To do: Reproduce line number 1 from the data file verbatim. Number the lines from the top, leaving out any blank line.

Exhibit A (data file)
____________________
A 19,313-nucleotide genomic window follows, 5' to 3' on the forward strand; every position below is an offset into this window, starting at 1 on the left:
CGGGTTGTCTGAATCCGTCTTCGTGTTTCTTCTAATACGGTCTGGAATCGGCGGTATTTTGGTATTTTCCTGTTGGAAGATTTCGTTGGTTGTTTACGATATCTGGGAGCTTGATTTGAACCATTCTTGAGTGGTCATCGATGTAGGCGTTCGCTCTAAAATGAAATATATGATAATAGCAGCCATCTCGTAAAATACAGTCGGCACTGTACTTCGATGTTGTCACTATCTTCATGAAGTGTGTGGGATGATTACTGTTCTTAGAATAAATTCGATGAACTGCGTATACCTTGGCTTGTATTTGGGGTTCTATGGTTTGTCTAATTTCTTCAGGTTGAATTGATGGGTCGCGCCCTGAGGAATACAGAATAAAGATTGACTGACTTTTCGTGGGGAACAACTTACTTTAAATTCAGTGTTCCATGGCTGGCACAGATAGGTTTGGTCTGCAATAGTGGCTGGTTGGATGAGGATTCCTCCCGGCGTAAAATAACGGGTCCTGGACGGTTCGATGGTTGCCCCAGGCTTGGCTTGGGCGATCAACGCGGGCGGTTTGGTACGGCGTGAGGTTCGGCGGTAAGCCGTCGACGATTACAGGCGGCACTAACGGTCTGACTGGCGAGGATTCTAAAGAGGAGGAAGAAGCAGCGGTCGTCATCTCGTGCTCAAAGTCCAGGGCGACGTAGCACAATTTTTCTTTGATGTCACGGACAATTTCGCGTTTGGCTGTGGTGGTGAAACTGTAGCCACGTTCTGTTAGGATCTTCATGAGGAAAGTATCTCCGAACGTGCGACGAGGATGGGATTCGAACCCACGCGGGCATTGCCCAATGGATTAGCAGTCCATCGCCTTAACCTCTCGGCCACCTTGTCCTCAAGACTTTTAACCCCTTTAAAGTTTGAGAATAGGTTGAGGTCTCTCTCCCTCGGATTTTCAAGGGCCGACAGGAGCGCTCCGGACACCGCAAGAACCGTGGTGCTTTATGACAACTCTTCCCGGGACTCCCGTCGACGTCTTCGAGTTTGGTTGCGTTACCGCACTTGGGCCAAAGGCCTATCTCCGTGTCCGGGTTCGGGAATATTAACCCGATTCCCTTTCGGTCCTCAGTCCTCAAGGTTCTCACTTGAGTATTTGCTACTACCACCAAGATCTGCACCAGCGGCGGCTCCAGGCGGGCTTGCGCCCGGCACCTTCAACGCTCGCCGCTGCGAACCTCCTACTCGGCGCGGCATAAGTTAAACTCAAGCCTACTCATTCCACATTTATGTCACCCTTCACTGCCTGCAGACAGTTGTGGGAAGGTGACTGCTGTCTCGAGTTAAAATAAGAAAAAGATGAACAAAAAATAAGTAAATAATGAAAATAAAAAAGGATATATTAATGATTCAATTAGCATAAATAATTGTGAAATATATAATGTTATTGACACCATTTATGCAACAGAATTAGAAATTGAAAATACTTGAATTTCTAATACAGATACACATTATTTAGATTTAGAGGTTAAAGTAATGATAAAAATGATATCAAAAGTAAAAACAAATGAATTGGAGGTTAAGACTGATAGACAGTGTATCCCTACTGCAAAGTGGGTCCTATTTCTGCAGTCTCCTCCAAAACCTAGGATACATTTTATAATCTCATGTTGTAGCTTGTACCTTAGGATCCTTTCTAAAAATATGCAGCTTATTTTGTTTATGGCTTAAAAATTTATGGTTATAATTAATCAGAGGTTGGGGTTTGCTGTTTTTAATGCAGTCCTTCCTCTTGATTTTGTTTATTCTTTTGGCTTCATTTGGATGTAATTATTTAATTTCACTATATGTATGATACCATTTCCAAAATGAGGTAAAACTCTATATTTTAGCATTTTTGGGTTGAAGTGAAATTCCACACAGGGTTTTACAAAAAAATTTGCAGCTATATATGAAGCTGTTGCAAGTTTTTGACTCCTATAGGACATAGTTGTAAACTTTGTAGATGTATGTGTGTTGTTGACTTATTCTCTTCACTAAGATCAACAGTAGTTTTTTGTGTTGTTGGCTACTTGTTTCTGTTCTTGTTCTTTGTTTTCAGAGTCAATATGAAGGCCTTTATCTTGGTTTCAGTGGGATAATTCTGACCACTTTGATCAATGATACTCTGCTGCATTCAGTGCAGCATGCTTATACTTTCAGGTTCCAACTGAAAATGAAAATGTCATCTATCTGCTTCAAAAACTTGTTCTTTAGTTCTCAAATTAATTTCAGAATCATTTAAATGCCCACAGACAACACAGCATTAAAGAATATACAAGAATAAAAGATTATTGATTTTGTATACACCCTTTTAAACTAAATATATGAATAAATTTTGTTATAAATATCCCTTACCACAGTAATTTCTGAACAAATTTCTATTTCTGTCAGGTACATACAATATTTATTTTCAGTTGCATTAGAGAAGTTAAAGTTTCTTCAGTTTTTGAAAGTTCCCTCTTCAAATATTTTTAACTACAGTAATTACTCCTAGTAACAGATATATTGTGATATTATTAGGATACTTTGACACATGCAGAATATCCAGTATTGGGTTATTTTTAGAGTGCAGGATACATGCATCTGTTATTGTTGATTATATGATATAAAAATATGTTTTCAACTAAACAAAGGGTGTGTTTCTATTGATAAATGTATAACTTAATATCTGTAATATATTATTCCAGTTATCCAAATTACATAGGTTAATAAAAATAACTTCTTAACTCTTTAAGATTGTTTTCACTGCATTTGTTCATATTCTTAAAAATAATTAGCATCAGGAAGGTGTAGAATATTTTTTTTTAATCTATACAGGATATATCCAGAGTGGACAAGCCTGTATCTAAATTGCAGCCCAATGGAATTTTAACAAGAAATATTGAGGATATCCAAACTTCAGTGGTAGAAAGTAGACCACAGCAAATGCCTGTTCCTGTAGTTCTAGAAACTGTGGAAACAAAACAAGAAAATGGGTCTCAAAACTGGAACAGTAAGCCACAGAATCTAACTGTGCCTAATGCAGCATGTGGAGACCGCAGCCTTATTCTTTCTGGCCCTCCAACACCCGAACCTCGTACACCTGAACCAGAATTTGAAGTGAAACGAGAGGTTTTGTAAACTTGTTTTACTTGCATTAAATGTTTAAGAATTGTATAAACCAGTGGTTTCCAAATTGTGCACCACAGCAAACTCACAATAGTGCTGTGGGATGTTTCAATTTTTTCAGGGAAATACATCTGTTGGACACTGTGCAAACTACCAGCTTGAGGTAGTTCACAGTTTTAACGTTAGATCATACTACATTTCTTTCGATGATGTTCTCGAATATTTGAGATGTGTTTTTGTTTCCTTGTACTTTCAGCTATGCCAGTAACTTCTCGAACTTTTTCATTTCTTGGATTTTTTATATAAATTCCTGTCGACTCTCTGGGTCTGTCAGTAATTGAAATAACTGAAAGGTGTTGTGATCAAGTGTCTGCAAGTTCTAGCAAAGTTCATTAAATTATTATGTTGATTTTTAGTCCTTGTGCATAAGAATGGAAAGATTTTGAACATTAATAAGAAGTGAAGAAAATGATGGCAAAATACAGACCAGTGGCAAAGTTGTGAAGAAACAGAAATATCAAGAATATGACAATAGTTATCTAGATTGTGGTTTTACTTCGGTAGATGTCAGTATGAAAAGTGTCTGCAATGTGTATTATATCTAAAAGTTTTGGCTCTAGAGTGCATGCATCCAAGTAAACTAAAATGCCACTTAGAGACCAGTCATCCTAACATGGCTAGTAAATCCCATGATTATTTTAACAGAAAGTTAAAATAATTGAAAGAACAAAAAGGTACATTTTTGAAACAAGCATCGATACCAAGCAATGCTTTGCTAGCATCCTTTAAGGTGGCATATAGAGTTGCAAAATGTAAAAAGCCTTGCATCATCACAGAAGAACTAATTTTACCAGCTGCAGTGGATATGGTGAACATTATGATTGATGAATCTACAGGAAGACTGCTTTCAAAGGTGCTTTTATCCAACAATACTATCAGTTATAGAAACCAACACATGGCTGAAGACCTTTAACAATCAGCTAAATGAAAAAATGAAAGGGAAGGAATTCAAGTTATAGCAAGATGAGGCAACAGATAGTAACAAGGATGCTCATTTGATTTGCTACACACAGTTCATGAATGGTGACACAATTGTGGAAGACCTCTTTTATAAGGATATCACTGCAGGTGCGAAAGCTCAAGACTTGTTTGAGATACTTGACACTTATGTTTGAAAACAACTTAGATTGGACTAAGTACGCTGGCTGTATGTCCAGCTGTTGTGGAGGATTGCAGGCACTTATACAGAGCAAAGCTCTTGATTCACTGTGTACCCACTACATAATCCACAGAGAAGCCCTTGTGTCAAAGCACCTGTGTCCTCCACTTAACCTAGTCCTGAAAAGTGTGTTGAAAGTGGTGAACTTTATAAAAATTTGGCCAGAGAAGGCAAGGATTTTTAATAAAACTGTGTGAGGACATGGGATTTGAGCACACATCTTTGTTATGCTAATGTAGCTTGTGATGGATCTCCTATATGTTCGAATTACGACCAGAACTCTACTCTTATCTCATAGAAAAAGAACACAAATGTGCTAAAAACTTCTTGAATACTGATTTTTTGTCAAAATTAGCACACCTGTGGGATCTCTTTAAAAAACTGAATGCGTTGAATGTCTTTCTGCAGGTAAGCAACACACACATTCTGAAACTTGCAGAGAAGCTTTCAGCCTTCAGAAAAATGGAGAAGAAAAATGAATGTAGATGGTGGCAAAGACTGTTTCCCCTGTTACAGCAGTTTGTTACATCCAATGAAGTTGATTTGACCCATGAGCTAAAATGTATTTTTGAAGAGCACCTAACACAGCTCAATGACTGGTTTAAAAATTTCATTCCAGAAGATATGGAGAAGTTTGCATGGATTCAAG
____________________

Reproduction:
A 19,313-nucleotide genomic window follows, 5' to 3' on the forward strand; every position below is an offset into this window, starting at 1 on the left: